Jonathan Oller
April 10, 2023
Diversity & Inclusion, Gender Equality

Do The Nordic Countries Really Do It Better?

I’ve been in Australia for the better part of a month now (which I know is not long) and whenever I tell someone I’m from Finland, they start praising how the Nordics do everything better.  Yes, it is true that things are pretty great up north, and yes there are countless articles that state how Australia needs to replicate the way Nordic countries do life, so I decided to take a real look into it to see if the Nordics really do it better.

Let’s start with the easiest one: Education.

It’s pretty easy to say that we’ve beaten you guys on that front. In Finland we have an excellent education system which is free for everyone. All socioeconomic backgrounds attend the same schools, receive the same education and the term ‘private school’ is basically unheard of. The level of education may vary in terms of where you live, but the curriculum is basically the same in all schools. Higher level education is also free of charge, which means that no matter how dire your financial state is, you still have the same chances of receiving an accredited education in the field of your choice as someone who comes from a wealthier background. I know that it is easier for someone from a wealthy background to pursue their educational and professional aspirations, as they don’t necessarily have to worry about making ends meet, but in Finland money is not the fundamental requirement for success.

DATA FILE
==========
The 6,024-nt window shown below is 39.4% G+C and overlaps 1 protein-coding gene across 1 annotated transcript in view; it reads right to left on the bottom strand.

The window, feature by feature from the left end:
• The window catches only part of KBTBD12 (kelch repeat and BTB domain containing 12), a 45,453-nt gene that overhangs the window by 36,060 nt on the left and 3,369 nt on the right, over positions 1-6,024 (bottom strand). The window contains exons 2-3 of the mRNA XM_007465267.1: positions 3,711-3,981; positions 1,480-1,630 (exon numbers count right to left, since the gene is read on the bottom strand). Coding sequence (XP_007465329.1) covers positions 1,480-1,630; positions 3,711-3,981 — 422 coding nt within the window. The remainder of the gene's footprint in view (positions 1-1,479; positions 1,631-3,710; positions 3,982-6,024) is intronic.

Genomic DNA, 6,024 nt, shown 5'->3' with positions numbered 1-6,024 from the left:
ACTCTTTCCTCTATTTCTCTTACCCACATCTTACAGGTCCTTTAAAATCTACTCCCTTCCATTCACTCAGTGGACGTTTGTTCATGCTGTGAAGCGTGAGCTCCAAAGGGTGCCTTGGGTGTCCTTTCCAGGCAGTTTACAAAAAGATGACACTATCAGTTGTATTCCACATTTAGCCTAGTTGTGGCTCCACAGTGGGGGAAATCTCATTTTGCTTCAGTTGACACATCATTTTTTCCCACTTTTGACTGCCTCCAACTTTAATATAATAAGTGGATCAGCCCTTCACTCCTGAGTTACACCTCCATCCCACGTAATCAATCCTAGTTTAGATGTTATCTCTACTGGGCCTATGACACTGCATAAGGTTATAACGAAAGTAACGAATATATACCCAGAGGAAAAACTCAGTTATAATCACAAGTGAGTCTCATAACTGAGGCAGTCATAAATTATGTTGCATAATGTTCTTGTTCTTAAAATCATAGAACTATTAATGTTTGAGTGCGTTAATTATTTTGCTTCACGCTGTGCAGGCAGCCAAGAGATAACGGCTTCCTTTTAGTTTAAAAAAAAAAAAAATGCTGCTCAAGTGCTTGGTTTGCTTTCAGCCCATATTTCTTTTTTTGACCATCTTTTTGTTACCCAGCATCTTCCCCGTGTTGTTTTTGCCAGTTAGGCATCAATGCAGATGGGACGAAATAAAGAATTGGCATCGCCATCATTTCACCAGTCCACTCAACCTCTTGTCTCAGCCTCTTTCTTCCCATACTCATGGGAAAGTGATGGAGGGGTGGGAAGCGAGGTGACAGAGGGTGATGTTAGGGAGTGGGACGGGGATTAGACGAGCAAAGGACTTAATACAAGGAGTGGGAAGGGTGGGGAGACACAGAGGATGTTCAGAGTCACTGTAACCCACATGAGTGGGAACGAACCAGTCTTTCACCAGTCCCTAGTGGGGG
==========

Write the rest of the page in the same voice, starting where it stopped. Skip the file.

So, the educational equality makes it 1-0 in favour of the Nordics.

The next one might be a bit trickier, let’s talk about: women in the workplace.

A couple of years ago The Economist conducted a study that showed the countries where “women are most likely to be treated equally at work, based on the labour-force participation rate, the wage gap, the proportion of women in senior jobs and child care cost compared to wages, among other factors”. New Zealand topped this list, and in fifth place came Australia, behind Norway, Sweden and Canada; ranking higher than Finland, Denmark and Iceland. So, although Finland have a lot of women in torch-baring positions, the Economist suggests that women still have a long way to go saying “visit a typical Nordic company headquarters and you will notice something striking among the standing desks and modernist furniture: the senior managers are still mostly men, and most of the women are PAs.”

As Australia places higher on the list than three of five infamous female-friendly countries, I will take the liberty of calling this a win for OZ, so that makes it 1-1.

The subject of women in the workplace provides the segue to our next topic: parental leave.